Dynamic characteristics of spatial mechanisms coding contour structures
Psychophysical thresholds for the detection of luminance targets improve significantly when the targets are presented in a specific context of spatially separated, collinear inducing stimuli defining visual contours. This phenomenon is generally referred to as a special case of detection facilitation called spatial facilitation. Spatial facilitation has been observed with luminance-defined, achromatic stimuli on achromatic backgrounds as well as with targets and inducers defined by colour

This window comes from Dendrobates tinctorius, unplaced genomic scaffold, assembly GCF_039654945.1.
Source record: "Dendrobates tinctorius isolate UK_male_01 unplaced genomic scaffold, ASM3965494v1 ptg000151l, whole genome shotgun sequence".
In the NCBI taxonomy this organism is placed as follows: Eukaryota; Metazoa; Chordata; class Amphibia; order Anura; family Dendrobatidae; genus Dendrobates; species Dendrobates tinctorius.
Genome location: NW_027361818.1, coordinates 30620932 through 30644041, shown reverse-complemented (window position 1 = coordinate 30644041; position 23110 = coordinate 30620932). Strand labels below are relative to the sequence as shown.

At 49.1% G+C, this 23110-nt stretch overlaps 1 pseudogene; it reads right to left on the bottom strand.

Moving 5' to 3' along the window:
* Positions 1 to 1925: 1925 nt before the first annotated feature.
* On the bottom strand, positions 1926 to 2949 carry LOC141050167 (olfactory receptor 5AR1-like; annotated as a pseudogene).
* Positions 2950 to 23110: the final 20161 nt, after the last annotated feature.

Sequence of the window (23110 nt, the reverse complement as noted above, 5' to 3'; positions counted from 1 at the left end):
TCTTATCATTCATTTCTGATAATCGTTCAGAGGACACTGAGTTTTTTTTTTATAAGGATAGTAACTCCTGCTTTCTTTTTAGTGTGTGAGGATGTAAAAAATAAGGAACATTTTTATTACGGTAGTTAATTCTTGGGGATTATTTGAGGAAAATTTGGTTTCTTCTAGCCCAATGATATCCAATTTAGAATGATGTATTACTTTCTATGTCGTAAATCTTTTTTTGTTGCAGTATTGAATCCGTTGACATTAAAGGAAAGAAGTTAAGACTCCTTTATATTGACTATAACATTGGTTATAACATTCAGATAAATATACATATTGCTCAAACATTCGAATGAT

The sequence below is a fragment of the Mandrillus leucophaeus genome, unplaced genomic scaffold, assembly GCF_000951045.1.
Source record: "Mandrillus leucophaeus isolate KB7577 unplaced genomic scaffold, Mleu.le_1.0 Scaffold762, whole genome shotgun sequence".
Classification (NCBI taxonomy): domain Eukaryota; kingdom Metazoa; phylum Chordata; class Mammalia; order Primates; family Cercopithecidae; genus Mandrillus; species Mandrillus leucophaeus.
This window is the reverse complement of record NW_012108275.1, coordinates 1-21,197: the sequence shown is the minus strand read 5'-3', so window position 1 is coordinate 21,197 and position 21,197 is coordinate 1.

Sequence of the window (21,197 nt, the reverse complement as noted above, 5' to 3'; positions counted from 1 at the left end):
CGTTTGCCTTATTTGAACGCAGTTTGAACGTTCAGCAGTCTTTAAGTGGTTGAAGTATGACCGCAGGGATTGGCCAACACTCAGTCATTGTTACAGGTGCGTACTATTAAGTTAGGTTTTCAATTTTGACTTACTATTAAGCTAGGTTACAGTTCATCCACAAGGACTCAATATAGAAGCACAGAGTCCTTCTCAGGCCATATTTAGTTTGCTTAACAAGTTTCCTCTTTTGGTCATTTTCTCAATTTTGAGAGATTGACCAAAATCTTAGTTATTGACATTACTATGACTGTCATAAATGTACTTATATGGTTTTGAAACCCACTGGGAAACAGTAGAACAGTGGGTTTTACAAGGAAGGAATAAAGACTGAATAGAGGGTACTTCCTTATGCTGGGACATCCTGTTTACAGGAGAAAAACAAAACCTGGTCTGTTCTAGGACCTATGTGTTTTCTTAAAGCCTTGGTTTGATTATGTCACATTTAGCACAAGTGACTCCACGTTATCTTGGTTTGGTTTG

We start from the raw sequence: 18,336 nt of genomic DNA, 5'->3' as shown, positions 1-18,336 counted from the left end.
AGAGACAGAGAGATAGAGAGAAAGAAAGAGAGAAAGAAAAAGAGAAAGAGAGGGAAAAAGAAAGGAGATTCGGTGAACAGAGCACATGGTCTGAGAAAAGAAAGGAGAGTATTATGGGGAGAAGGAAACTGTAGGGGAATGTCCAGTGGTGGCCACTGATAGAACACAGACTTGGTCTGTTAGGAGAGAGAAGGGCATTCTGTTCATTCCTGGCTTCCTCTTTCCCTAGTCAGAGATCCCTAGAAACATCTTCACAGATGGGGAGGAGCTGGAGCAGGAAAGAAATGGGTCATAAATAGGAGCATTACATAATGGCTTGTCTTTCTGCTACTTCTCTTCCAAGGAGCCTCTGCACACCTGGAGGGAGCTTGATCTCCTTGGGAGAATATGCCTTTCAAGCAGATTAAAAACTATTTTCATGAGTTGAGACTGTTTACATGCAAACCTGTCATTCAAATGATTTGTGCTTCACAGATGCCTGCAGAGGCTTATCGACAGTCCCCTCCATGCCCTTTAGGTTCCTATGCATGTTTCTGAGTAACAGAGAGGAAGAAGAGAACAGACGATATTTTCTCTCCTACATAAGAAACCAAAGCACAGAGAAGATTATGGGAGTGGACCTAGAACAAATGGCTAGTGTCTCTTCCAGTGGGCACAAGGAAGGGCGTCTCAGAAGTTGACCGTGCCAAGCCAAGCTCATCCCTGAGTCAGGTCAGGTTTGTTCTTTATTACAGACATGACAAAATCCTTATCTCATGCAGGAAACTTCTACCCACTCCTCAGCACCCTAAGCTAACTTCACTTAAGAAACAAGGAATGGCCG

... ned by colour contrast. This paper reviews psychophysical results from detection experiments with human observers showing the conditions under which spatially separated contour inducers facilitate the detection of simultaneously presented target stimuli. The findings point towards two types of spatial mechanisms: (i) Short-range mechanisms that are sensitive to narrowly spaced stimuli of small size and, at distinct target locations, selective to the contrast polarity of targets and inducers. (ii) Long-range mechanisms that are triggered by longer stimuli, generate facilitation across wider spatial gaps between targets and inducers, and are insensitive to their contrast polarity. Spatial facilitation with chromatic stimuli requires a longer inducer exposure than spatial facilitation with achromatic stimuli, which is already fully effective at inducer exposures of 30 ms. This difference in temporal dynamics indicates some functional segregation between mechanisms for colour and luminance contrast in spatial coding. In general, spatially induced detection facilitation can to a large extent be explained by mechanisms involving from-short-to-long-range interactions between cortical detectors.